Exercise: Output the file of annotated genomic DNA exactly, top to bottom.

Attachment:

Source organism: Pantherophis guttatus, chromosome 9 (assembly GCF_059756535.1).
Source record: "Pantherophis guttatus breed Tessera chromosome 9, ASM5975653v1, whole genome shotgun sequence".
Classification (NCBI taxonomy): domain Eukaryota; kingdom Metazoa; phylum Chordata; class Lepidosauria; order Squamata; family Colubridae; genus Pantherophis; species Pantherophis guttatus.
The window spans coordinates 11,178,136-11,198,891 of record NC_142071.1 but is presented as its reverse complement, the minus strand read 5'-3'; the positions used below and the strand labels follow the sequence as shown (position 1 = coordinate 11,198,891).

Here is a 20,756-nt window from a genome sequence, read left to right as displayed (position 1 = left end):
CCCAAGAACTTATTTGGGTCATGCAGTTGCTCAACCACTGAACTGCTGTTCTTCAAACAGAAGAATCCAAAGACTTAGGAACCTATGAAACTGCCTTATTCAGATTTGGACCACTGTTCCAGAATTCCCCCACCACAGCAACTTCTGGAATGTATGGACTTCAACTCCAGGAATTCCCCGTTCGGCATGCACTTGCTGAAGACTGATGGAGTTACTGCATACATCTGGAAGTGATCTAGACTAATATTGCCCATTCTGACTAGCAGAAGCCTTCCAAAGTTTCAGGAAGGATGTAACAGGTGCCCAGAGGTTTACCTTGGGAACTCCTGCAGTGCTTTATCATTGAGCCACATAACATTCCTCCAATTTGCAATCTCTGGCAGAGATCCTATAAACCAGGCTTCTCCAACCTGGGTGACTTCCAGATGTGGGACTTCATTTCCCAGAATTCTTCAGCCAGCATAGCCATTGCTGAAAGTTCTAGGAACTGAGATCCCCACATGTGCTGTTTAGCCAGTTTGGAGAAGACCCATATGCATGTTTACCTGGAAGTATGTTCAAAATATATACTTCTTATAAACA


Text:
Source organism: Pantherophis guttatus, chromosome 9 (assembly GCF_059756535.1).
Source record: "Pantherophis guttatus breed Tessera chromosome 9, ASM5975653v1, whole genome shotgun sequence".
Classification (NCBI taxonomy): domain Eukaryota; kingdom Metazoa; phylum Chordata; class Lepidosauria; order Squamata; family Colubridae; genus Pantherophis; species Pantherophis guttatus.
The window spans coordinates 11,178,136-11,198,891 of record NC_142071.1 but is presented as its reverse complement, the minus strand read 5'-3'; the positions used below and the strand labels follow the sequence as shown (position 1 = coordinate 11,198,891).

Here is a 20,756-nt window from a genome sequence, read left to right as displayed (position 1 = left end):
CCCAAGAACTTATTTGGGTCATGCAGTTGCTCAACCACTGAACTGCTGTTCTTCAAACAGAAGAATCCAAAGACTTAGGAACCTATGAAACTGCCTTATTCAGATTTGGACCACTGTTCCAGAATTCCCCCACCACAGCAACTTCTGGAATGTATGGACTTCAACTCCAGGAATTCCCCGTTCGGCATGCACTTGCTGAAGACTGATGGAGTTACTGCATACATCTGGAAGTGATCTAGACTAATATTGCCCATTCTGACTAGCAGAAGCCTTCCAAAGTTTCAGGAAGGATGTAACAGGTGCCCAGAGGTTTACCTTGGGAACTCCTGCAGTGCTTTATCATTGAGCCACATAACATTCCTCCAATTTGCAATCTCTGGCAGAGATCCTATAAACCAGGCTTCTCCAACCTGGGTGACTTCCAGATGTGGGACTTCATTTCCCAGAATTCTTCAGCCAGCATAGCCATTGCTGAAAGTTCTAGGAACTGAGATCCCCACATGTGCTGTTTAGCCAGTTTGGAGAAGACCCATATGCATGTTTACCTGGAAGTATGTTCAAAATATATACTTCTTATAAACA